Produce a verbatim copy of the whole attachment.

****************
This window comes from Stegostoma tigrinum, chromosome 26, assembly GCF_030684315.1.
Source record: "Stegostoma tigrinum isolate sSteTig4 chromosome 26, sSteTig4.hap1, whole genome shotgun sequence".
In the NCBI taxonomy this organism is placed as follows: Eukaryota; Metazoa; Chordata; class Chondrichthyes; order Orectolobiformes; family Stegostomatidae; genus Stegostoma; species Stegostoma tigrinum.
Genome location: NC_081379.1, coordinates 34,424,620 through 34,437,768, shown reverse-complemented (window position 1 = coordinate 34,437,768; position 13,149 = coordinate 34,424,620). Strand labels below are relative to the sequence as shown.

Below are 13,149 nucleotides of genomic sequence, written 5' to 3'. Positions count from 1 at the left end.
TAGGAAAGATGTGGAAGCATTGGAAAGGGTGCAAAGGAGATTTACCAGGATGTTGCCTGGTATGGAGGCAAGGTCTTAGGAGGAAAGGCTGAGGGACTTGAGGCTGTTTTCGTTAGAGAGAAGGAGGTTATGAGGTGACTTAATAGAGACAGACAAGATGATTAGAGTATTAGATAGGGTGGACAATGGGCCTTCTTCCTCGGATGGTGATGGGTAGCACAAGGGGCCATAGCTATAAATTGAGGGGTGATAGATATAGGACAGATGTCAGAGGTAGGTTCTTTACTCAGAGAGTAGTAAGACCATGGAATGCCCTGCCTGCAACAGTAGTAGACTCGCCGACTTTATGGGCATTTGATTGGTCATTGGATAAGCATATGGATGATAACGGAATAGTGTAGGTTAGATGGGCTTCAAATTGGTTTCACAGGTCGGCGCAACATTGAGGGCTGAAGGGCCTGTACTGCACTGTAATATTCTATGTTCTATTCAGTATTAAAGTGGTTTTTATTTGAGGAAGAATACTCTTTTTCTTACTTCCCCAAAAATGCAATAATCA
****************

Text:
This window comes from Stegostoma tigrinum, chromosome 26, assembly GCF_030684315.1.
Source record: "Stegostoma tigrinum isolate sSteTig4 chromosome 26, sSteTig4.hap1, whole genome shotgun sequence".
In the NCBI taxonomy this organism is placed as follows: Eukaryota; Metazoa; Chordata; class Chondrichthyes; order Orectolobiformes; family Stegostomatidae; genus Stegostoma; species Stegostoma tigrinum.
Genome location: NC_081379.1, coordinates 34,424,620 through 34,437,768, shown reverse-complemented (window position 1 = coordinate 34,437,768; position 13,149 = coordinate 34,424,620). Strand labels below are relative to the sequence as shown.

Below are 13,149 nucleotides of genomic sequence, written 5' to 3'. Positions count from 1 at the left end.
TAGGAAAGATGTGGAAGCATTGGAAAGGGTGCAAAGGAGATTTACCAGGATGTTGCCTGGTATGGAGGCAAGGTCTTAGGAGGAAAGGCTGAGGGACTTGAGGCTGTTTTCGTTAGAGAGAAGGAGGTTATGAGGTGACTTAATAGAGACAGACAAGATGATTAGAGTATTAGATAGGGTGGACAATGGGCCTTCTTCCTCGGATGGTGATGGGTAGCACAAGGGGCCATAGCTATAAATTGAGGGGTGATAGATATAGGACAGATGTCAGAGGTAGGTTCTTTACTCAGAGAGTAGTAAGACCATGGAATGCCCTGCCTGCAACAGTAGTAGACTCGCCGACTTTATGGGCATTTGATTGGTCATTGGATAAGCATATGGATGATAACGGAATAGTGTAGGTTAGATGGGCTTCAAATTGGTTTCACAGGTCGGCGCAACATTGAGGGCTGAAGGGCCTGTACTGCACTGTAATATTCTATGTTCTATTCAGTATTAAAGTGGTTTTTATTTGAGGAAGAATACTCTTTTTCTTACTTCCCCAAAAATGCAATAATCA